The next-generation Nissan Titan will make its debut in Detroit, at the 2015 North American International Auto Show.
89% of the pickup trucks sold in the United States in the first half of 2014 were full-size trucks, a segment of the auto market that has risen 4.3% so far this year.
U.S. sales of full-size trucks slid 4.5% in January 2014 as the two leading manufacturers of pickups reported falling sales of all their big trucks.
Typically the slowest month of the year for new vehicle sales, this past January should be no different, as the U.S. auto industry generated 32,000 fewer sales than it did one year ago. Although minivans, commercial vans, and the vast SUV/crossover segment all expanded, passenger car sales plunged, year-over-year, and truck volume declined, as well.
Among the pet segments that enthusiasts hold dear, none has been on a roll the way the mid-size truck market has been. News of the Chevrolet Colorado’s return, along with diesel and manual transmission options, have been greeted with the sort of fanfare that in the glossy buff book era would have been reserved for the newest European supercar.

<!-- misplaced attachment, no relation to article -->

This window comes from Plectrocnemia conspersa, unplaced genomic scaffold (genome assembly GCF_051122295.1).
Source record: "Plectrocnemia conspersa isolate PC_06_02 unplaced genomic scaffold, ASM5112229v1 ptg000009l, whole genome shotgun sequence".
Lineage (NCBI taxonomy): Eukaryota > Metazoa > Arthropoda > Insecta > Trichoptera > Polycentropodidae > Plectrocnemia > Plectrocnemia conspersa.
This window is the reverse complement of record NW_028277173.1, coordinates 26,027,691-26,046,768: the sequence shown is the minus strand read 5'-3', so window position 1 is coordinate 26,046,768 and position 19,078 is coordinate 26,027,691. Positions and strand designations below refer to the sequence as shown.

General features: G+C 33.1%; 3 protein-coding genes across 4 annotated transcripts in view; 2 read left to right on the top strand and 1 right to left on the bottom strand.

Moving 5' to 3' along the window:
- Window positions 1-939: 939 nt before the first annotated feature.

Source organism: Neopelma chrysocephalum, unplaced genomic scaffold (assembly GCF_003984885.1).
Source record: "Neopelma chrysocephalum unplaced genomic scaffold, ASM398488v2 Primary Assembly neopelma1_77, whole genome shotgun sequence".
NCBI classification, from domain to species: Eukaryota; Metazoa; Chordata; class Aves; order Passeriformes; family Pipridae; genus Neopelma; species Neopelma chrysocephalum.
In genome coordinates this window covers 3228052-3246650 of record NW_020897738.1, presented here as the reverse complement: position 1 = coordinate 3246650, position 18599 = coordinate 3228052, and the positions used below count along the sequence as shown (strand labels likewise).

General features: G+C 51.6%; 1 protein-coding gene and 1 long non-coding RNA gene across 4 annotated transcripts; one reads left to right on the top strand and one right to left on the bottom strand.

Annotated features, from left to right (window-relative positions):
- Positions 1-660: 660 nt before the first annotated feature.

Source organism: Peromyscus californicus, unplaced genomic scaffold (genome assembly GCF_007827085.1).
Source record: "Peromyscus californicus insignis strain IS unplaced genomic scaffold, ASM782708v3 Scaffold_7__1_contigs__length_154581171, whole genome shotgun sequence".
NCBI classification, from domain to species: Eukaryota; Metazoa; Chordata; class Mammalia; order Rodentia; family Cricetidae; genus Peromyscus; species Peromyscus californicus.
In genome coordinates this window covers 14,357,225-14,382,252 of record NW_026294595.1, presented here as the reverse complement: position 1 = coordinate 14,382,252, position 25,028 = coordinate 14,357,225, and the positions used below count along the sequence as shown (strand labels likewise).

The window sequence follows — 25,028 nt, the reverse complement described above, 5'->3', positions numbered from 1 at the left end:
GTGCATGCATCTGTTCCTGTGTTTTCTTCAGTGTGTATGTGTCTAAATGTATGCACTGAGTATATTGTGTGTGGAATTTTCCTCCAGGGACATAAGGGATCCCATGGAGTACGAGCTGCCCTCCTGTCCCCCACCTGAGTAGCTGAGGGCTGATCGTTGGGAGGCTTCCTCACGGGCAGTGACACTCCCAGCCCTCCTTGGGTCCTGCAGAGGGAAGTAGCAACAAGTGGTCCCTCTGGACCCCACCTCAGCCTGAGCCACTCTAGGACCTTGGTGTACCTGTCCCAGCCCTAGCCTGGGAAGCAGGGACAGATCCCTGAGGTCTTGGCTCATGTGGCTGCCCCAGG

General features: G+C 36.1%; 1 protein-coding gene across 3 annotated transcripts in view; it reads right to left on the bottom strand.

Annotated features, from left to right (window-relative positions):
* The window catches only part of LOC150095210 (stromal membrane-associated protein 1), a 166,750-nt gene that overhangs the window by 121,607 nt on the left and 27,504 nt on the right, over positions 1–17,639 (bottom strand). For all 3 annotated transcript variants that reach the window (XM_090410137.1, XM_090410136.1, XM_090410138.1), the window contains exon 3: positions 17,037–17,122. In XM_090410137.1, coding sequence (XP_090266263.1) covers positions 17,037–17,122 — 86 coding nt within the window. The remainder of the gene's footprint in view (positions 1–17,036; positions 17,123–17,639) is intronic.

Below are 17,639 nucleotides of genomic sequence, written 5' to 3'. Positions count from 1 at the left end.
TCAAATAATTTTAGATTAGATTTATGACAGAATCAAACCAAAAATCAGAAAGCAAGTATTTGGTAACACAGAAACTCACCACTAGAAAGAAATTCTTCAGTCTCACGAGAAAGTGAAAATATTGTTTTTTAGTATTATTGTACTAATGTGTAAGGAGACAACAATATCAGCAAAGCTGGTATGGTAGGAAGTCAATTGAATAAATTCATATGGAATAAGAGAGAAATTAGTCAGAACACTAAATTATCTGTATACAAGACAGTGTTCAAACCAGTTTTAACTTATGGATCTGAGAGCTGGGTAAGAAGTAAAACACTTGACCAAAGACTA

But this is the age of the internet, the long tail and niches are able to thrive in cyberspace. Our coverage of the Colorado’s debut garnered hundreds of comments, and Phillip Thomas’ excellent analysis piece was our most popular article for a number of days (on the strength of this piece, Phillip will be back with more truck segment pieces).
While it’s easy for us to get excited about the Colorado, the numbers indicate a different story. The mid-size truck market has been in consistent decline, and the Colorado has an even tougher job than it did last time around if it wants to kickstart the segment all over again.
To hell with saving gas: As TTAC’s sales analyst Tim Cain wrote a week ago, big trucks are back with a vengeance. It’s not just that sales are up by double digits. Transaction prices are up big.